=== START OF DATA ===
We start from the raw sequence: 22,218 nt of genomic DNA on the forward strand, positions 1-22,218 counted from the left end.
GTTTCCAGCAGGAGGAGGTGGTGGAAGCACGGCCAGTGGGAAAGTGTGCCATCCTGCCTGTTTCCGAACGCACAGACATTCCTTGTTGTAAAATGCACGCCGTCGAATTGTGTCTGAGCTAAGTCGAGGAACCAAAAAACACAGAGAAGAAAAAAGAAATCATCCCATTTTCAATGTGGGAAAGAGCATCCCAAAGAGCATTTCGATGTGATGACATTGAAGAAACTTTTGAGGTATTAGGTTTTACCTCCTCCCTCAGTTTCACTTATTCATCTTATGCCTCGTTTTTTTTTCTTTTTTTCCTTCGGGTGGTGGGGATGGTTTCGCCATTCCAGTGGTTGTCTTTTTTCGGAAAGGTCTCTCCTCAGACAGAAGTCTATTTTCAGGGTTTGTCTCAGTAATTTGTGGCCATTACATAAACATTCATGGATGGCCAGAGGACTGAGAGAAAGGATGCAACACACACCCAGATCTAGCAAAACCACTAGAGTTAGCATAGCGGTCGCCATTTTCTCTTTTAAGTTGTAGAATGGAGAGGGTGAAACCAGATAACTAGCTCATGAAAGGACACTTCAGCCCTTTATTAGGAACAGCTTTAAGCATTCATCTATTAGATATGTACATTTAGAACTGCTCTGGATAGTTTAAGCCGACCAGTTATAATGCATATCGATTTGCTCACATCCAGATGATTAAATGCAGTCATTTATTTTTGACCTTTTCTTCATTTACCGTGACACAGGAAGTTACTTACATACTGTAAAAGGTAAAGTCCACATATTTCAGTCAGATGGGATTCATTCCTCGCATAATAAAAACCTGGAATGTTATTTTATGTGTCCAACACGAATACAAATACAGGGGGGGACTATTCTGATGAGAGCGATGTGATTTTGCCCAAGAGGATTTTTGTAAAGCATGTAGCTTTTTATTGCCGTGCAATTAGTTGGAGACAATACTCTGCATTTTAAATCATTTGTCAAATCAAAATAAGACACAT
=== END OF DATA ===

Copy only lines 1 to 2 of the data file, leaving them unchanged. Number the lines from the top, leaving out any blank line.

We start from the raw sequence: 22,218 nt of genomic DNA on the forward strand, positions 1-22,218 counted from the left end.
GTTTCCAGCAGGAGGAGGTGGTGGAAGCACGGCCAGTGGGAAAGTGTGCCATCCTGCCTGTTTCCGAACGCACAGACATTCCTTGTTGTAAAATGCACGCCGTCGAATTGTGTCTGAGCTAAGTCGAGGAACCAAAAAACACAGAGAAGAAAAAAGAAATCATCCCATTTTCAATGTGGGAAAGAGCATCCCAAAGAGCATTTCGATGTGATGACATTGAAGAAACTTTTGAGGTATTAGGTTTTACCTCCTCCCTCAGTTTCACTTATTCATCTTATGCCTCGTTTTTTTTTCTTTTTTTCCTTCGGGTGGTGGGGATGGTTTCGCCATTCCAGTGGTTGTCTTTTTTCGGAAAGGTCTCTCCTCAGACAGAAGTCTATTTTCAGGGTTTGTCTCAGTAATTTGTGGCCATTACATAAACATTCATGGATGGCCAGAGGACTGAGAGAAAGGATGCAACACACACCCAGATCTAGCAAAACCACTAGAGTTAGCATAGCGGTCGCCATTTTCTCTTTTAAGTTGTAGAATGGAGAGGGTGAAACCAGATAACTAGCTCATGAAAGGACACTTCAGCCCTTTATTAGGAACAGCTTTAAGCATTCATCTATTAGATATGTACATTTAGAACTGCTCTGGATAGTTTAAGCCGACCAGTTATAATGCATATCGATTTGCTCACATCCAGATGATTAAATGCAGTCATTTATTTTTGACCTTTTCTTCATTTACCGTGACACAGGAAGTTACTTACATACTGTAAAAGGTAAAGTCCACATATTTCAGTCAGATGGGATTCATTCCTCGCATAATAAAAACCTGGAATGTTATTTTATGTGTCCAACACGAATACAAATACAGGGGGGGACTATTCTGATGAGAGCGATGTGATTTTGCCCAAGAGGATTTTTGTAAAGCATGTAGCTTTTTATTGCCGTGCAATTAGTTGGAGACAATACTCTGCATTTTAAATCATTTGTCAAATCAAAATAAGACACAT